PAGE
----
Every earning individual in India is required to pay income tax based on the various slab rates. Similarly, when individuals buy products or use services, they must pay tax on those purchases or services. It is at this point that the necessity to grasp various sorts of taxes and their distinctions arises.
These taxes are broadly classified into two categories – Direct tax and Indirect tax.
Direct tax is paid by an individual directly to the government. A taxpayer cannot transfer this liability to another entity or person. The Central Board of Direct Taxes (CBDT), which is governed by the Department of Revenue, administers direct taxes in India. CBDT also contributes to the planning stages concerning the implementation of direct taxes.
An individual pays indirect tax to the government but through an intermediary. This intermediary then passes it on to the government. The Central Board of Indirect Taxes and Customs (CBIC) is responsible for administering indirect taxes in India. The Department of Revenue governs the CBIC as well.
The fundamental categorisation of taxes is premised upon who collects the taxes from taxpayers. An overview of direct tax and indirect tax difference is given below –
|Context of differentiation||Direct tax||Indirect tax|
|Imposition of tax||It is levied on the income or profit of a taxpayer.||An indirect tax is levied on goods and services rather than on income or profits.|
|Course of payment||Taxpayers pay it directly to the government.||Taxpayers pay it to the government through an intermediary.|
|Paying entity||Individuals and businesses||End-consumers|
|Rate of tax payment||Based on income and profits||Same for all taxpayers|
|Transferability of payment||Cannot be transferred.||Transferable|
|Nature of tax||Progressive tax, i.e., its rate increases with taxpayer’s income.||Regressive tax, i.e., its rate decreases with increase in income.|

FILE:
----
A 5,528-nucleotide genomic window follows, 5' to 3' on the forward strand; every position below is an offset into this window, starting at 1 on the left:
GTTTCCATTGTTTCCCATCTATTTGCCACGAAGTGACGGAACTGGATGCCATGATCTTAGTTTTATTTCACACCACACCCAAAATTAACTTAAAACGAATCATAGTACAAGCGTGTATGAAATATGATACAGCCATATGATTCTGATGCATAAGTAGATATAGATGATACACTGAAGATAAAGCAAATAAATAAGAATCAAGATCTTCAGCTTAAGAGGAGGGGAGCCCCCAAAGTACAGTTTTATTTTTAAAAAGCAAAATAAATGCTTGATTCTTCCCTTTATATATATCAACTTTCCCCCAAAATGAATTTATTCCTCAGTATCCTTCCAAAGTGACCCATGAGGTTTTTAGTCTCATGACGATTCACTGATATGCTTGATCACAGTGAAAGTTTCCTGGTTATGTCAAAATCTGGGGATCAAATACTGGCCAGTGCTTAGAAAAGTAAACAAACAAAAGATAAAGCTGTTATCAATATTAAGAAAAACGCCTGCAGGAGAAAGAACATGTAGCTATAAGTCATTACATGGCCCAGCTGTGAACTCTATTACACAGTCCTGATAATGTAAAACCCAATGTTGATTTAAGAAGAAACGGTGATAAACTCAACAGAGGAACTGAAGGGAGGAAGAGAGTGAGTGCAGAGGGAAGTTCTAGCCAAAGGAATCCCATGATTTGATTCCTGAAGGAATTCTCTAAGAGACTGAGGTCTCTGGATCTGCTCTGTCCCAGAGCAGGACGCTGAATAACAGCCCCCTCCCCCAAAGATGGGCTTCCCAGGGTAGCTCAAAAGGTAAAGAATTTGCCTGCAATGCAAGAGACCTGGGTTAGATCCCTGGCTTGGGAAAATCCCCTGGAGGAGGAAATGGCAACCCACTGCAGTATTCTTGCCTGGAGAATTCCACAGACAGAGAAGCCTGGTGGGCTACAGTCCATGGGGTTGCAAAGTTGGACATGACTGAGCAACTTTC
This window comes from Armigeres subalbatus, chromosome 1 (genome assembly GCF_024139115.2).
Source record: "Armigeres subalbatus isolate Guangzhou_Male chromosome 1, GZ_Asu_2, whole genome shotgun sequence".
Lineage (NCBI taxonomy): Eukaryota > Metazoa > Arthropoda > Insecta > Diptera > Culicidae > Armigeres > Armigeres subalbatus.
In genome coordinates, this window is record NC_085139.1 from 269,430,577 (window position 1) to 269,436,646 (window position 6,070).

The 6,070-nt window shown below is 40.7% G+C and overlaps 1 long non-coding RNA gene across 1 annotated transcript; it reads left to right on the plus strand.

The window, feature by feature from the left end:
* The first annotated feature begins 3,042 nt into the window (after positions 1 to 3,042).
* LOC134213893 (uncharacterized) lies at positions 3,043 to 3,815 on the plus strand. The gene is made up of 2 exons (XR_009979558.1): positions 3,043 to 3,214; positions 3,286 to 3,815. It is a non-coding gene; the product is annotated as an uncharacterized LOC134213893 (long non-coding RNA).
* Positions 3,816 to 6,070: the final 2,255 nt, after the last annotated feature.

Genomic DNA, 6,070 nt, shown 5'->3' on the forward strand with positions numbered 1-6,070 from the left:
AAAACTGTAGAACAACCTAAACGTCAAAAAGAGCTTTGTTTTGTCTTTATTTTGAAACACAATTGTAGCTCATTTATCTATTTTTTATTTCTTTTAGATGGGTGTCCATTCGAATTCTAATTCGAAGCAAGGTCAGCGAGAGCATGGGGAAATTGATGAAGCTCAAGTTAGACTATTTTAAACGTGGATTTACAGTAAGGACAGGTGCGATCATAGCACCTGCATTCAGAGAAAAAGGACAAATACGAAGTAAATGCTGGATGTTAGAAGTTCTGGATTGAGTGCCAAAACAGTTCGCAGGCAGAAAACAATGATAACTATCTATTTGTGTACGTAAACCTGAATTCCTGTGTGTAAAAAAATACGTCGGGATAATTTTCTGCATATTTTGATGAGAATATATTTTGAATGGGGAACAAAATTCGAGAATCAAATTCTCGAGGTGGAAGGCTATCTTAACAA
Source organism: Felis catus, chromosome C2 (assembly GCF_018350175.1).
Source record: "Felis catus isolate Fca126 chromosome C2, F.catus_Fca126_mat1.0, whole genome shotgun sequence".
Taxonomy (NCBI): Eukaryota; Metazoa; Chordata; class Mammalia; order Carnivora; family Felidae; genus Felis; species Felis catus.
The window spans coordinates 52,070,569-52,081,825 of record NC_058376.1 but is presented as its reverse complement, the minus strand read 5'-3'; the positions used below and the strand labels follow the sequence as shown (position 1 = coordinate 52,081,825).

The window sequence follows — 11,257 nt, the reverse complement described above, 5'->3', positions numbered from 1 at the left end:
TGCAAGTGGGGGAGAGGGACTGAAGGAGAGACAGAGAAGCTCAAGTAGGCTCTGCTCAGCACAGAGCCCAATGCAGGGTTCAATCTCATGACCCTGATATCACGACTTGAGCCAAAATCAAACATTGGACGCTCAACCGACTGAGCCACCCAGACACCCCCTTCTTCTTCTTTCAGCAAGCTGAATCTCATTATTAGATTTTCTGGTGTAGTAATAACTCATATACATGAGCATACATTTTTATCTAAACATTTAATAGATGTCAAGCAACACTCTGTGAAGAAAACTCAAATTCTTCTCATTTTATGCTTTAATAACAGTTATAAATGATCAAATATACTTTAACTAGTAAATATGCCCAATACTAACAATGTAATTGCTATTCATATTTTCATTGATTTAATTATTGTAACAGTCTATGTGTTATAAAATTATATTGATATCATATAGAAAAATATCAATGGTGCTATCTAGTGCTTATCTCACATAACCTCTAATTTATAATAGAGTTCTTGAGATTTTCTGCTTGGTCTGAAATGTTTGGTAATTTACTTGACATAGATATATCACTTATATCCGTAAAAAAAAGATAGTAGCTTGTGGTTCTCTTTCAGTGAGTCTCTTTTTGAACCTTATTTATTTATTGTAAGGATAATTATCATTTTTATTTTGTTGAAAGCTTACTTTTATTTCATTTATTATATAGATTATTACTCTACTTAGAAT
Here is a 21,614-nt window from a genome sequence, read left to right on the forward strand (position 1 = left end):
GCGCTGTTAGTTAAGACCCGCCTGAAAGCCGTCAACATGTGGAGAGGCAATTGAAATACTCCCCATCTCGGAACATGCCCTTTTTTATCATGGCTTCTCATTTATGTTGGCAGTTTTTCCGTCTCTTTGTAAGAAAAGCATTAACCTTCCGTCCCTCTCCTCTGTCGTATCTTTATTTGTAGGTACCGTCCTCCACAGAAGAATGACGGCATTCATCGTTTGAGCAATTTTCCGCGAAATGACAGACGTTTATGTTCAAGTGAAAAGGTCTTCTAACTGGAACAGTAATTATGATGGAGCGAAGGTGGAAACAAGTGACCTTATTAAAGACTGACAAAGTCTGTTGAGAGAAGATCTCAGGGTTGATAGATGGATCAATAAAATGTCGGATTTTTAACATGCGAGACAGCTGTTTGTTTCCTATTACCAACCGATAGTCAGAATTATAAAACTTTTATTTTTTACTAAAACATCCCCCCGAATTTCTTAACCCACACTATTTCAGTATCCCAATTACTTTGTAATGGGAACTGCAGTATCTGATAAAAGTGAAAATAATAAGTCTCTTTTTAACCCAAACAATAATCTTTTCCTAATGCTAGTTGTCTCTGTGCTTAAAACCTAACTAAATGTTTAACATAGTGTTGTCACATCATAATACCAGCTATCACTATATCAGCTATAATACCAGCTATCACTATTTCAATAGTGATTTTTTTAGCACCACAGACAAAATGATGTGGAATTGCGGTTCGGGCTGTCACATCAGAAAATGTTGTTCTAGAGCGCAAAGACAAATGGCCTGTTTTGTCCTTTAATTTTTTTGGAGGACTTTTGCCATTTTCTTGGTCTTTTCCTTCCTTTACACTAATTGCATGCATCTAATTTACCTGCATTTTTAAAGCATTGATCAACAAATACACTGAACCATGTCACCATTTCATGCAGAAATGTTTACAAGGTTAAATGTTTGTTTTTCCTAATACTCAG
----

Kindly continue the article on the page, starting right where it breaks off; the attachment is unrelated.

There are several types of these taxes, which further accentuate the difference between direct tax and indirect tax. These types are as follows –
Types of direct tax
The following are some common types of direct taxes imposed in India –
An individual pays an annual income tax based on their income in a particular fiscal year. Under the ITA, the term ‘individual’ also encompasses Co-operative Societies, Trusts, HUFs or Hindu Undivided Families, and any artificial juridical person.
Wealth tax is levied on individuals, HUFs, or companies on the value of their assets in a financial year. It applies to a variety of asset types such as cash, shares, real estate, fixed assets, bank deposits, pension plans, etc.
It is paid by businesses or companies that operate in India based on their earned income in a financial year. The rate of taxation varies based on whether an enterprise is incorporated in the country or anywhere abroad.
The profits generated on the property sale are taxed under the purview of Capital Gains Tax. The term ‘property’ includes residential property, stocks, bonds, precious metals, etc.
Prior to the introduction of GST in India, there existed the following types of indirect taxes –
The government levied sales tax on the sale of movable goods.
All service providers are required to pay this tax to the government except those covered under the negative list of services.
It was a consumption tax placed on a product, which was added at each stage of its manufacture or distribution.
The government introduced the GST regime intending to streamline the taxation proceedings in India.
These are some key benefits of direct taxes-
The benefits of indirect taxes are-
Direct taxes are accompanied by some drawbacks, which are as follows-
Few downsides of indirect taxes include –
Yes, indirect and direct taxes are required to be collected separately. Direct taxes are levied on profits and income, whereas indirect taxes are levied on products and services.
The Products and Services Tax (GST) is an indirect tax levied on goods and services.
Direct taxes are levied on profits and income, whereas indirect taxes are levied on products and services.
In India, indirect tax is administered by the Central Board of Indirect Taxes and Customs (CBIC) and governed by the Department of Revenue.
The minimal threshold limit is determined by your age. If you are under the age of 60, the threshold limit is INR 2.5 lakhs. The threshold limit for older adults aged 60 to 79 years is INR 3 lakhs. The minimal threshold limit for super senior citizens aged 80 and above is INR 5 lakhs. If your gross income falls below this level, you are not obliged to file an income tax return.